Alexithymia 'Emotional Color-Blindness' Can Challenge Relationships

by Staff Writer
December 12, 2023 at 3:05 PM UTC

About 10% of people experience alexithymia, a condition impairing the ability to identify and express emotions, at pathological levels. Children with ASD and high alexithymia levels perceive their parental relationships more negatively than their peers. Despite challenges in emotional processing, children with ASD can form secure attachments similar to typically developing children.

Clinical Relevance: Not everyone processes emotions in the same way

  • About 10 percent of people experience alexithymia, a condition impairing the ability to identify and express emotions, at pathological levels.
  • Children with ASD and high alexithymia levels perceive their parental relationships more negatively than their peers.
  • Despite challenges in emotional processing, children with ASD can form secure attachments similar to typically developing children.

Some people can metaphorically color their worldview with every shade imaginable – fiery reds for anger, soothing blues for sadness, sunny yellows for joy. But those with a condition known as alexithymia are missing some expressive paints; they go through life with a sort of “emotional color-blindness” known as alexithymia.

While most people can see and experience the full spectrum of emotions, those with alexithymia have a more limited palette, or no palette at all. Individuals with autism spectrum disorder (ASD), for example, are more likely than average to have alexithymia. It’s not uncommon for them to have difficulty reading and interpreting the emotional reactions of others, even loved ones. And this issue can start as early as childhood. 

In a recent study, the ability to process emotions was more influential in shaping how children felt about their parents than their primary ASD diagnosis.

Alexithymia and Parental Attachment

The 2020 investigation led by Italian researchers recruited 24 children with ASD and 24 typically developing children. They measured verbal and non-verbal IQ of the children and assessed each subject’s attachment to their parents as well as their ability to recognize and describe emotions. To collect the data, the team gathered responses from the subjects and their families in a series of questionnaires and then conducted a range of statistical analyses to understand the differences and predictive factors between the two groups.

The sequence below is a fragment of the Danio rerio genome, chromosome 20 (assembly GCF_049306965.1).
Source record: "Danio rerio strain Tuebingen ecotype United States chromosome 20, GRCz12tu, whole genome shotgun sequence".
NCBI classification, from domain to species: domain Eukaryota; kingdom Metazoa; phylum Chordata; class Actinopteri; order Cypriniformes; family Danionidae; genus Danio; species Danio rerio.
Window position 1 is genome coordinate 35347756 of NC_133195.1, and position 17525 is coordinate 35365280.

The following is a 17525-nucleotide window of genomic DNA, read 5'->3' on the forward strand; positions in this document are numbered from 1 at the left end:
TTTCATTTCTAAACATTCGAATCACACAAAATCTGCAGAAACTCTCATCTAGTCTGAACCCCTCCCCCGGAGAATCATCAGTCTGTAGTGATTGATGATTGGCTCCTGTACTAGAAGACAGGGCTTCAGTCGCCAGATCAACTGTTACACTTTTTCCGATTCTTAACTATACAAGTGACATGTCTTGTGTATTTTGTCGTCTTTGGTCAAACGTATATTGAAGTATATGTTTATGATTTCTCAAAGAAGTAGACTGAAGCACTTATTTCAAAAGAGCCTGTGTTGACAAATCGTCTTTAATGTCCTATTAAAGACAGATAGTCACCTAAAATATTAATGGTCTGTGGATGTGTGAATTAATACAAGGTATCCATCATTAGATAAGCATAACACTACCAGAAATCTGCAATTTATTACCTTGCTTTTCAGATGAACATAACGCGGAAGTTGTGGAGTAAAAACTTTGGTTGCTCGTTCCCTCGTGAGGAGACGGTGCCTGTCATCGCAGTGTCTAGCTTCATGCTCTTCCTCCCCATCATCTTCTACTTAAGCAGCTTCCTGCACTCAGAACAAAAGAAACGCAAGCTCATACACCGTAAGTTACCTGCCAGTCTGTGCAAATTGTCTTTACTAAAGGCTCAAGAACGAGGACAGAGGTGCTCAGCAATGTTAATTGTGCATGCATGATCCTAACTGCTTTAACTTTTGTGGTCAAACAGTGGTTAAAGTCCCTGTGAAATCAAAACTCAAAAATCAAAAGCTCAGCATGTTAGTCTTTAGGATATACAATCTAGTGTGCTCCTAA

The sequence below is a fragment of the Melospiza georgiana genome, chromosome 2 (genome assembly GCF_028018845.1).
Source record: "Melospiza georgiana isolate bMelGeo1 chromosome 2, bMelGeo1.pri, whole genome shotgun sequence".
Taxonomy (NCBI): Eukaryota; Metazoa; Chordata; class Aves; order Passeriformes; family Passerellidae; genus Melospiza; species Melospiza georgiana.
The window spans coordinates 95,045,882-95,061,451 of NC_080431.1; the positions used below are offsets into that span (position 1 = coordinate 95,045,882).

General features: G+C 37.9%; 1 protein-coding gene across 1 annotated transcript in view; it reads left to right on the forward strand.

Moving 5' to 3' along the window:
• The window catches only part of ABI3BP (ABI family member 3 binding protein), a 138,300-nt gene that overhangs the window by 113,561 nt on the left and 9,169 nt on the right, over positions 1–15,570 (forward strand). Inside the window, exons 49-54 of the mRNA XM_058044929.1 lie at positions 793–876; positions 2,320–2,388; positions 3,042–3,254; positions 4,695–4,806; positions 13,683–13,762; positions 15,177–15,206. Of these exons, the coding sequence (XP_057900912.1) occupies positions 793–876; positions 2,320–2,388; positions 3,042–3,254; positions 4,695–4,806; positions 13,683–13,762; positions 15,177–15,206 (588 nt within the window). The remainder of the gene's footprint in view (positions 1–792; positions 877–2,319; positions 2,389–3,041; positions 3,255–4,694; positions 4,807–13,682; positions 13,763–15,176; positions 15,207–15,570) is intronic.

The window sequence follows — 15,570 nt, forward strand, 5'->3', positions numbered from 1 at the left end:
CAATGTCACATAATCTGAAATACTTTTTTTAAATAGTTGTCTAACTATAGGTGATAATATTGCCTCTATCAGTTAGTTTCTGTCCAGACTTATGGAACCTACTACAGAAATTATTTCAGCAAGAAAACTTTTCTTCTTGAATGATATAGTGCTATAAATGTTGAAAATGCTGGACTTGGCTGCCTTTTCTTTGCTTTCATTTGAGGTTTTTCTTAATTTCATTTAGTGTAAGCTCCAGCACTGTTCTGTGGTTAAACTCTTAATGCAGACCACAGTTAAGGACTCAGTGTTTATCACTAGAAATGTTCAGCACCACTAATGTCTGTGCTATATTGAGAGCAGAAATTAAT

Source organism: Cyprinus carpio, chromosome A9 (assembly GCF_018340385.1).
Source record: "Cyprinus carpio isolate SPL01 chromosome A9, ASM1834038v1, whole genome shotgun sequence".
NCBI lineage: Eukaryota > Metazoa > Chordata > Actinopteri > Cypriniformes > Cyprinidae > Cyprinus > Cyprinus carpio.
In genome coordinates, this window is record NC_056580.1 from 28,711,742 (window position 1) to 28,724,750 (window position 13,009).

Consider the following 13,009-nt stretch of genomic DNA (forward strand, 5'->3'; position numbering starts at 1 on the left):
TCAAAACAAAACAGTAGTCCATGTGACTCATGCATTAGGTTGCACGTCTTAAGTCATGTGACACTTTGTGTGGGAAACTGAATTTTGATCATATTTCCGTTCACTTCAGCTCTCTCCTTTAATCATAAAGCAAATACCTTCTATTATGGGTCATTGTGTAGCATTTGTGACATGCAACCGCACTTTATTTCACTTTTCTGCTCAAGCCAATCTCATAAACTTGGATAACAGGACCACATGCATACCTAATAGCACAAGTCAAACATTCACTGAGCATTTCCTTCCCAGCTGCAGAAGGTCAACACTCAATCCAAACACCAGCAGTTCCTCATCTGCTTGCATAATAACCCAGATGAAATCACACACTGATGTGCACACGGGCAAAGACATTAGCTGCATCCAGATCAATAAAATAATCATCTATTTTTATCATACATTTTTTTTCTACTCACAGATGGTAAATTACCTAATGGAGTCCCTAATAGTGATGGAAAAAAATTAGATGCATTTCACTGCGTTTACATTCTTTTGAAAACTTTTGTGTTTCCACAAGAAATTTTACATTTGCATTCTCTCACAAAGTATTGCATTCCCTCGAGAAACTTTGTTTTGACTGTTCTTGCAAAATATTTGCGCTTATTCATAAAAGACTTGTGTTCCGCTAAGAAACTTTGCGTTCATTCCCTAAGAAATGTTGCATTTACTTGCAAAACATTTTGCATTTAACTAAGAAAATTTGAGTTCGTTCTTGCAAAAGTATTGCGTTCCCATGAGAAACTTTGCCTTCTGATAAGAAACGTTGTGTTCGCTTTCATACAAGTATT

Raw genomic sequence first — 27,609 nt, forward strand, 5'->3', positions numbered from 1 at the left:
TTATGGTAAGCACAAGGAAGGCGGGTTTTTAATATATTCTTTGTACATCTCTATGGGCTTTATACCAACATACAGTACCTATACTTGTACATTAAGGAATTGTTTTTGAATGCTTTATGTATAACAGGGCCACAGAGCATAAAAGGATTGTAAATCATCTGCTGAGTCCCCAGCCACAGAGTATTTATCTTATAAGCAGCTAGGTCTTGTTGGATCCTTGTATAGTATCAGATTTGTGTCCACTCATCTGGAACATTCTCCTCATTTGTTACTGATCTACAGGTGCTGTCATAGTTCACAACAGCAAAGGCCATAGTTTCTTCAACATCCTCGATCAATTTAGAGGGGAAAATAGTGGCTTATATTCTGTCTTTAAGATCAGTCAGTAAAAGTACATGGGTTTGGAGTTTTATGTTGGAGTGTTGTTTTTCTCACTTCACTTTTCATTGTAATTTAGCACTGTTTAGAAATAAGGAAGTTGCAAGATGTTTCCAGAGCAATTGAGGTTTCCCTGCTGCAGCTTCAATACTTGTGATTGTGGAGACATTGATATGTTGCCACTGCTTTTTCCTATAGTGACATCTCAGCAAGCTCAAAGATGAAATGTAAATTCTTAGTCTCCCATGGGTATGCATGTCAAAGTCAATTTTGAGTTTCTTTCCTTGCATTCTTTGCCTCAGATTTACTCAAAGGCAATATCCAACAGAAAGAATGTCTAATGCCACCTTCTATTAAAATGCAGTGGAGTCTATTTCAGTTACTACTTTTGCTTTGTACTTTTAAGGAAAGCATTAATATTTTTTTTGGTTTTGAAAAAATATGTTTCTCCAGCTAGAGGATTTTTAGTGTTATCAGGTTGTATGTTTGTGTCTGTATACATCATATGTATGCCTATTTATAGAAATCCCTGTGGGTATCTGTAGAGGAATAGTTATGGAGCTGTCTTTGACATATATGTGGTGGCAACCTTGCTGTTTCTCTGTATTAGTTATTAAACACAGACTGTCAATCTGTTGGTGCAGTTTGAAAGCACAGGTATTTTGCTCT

The children with ASD faced more challenges in recognizing and articulating their emotions. About 21 percent of them scored above the threshold for alexithymia versus 8.3 percent of typically developing children. This finding stands out because these children, while experiencing emotions in a similar way to their peers, struggled to understand, express, and describe their feelings. 

Yet despite these limitations in emotional processing, the children with ASD demonstrated a similar level of attachment to their parents as their typically developing counterparts, suggesting a comparable sense of security and trust in these relationships. By documenting the capability for strong, secure bonds among the children with ASD similar to their neurotypical peers, the result runs counter to common perception that children with autism are incapable of forming meaningful emotional connections.

However, alexithymia did play a significant role in shaping a child’s perception of their parental relationships. The ability to process emotions, rather than having an ASD diagnosis in and of itself, was a critical predictor for how they perceived their parental ties. Irrespective of ASD, children who showed higher levels of alexithymia tended to view their rapport with their mothers and fathers more negatively than the other children.

A Dearth of Information and Solutions

According to the National Institutes of Health, about 10 percent of people may experience alexithymia at levels considered pathological.For children in particular, living with the double emotional whammy of emotional color-blindness and ASD can have a meaningful impact on emotional and social development. But despite its prevalence, there remains critical gaps in the science and clinical applications. 

The NIH report noted that individuals with high levels of alexithymia appear open to psychotherapy. It also points to some evidence showing that alexithymia scores can decrease during therapy, correlating with improved therapy outcomes. Cognitive behavioral therapy and group therapy have shown promising results by helping patients recognize and communicate their feelings better and enhancing their capacity to use emotional information adaptively. 

However, the report stressed a notable lack of treatments specifically designed for alexithymia. Developing targeted treatments for alexithymia could significantly improve the effectiveness of psychotherapy for this group, offering them better chances at emotional and social well-being.

As the authors of the Italian study point out, this is especially true for children:

“…our findings confirmed the importance to target children alexithymia in ASD considering its clinical significance not only on emotion processing but also on other significant domains of socioemotional development as is the case of attachment to parental figures,” they concluded. “Interventions involving mothers and fathers aimed at boosting the quality of relational exchanges and child emotional capacities should evaluate and address alexithymia given its prominent contribution to child adjustment in ASD during middle childhood.”​

Further Reading:

Psychiatric Disorders Among Children in Child Welfare Custody

Decoding Brain Wiring May Help Predict Future Mental Health

Cassandra Syndrome Causes Anger, Frustration in Autism Relationships

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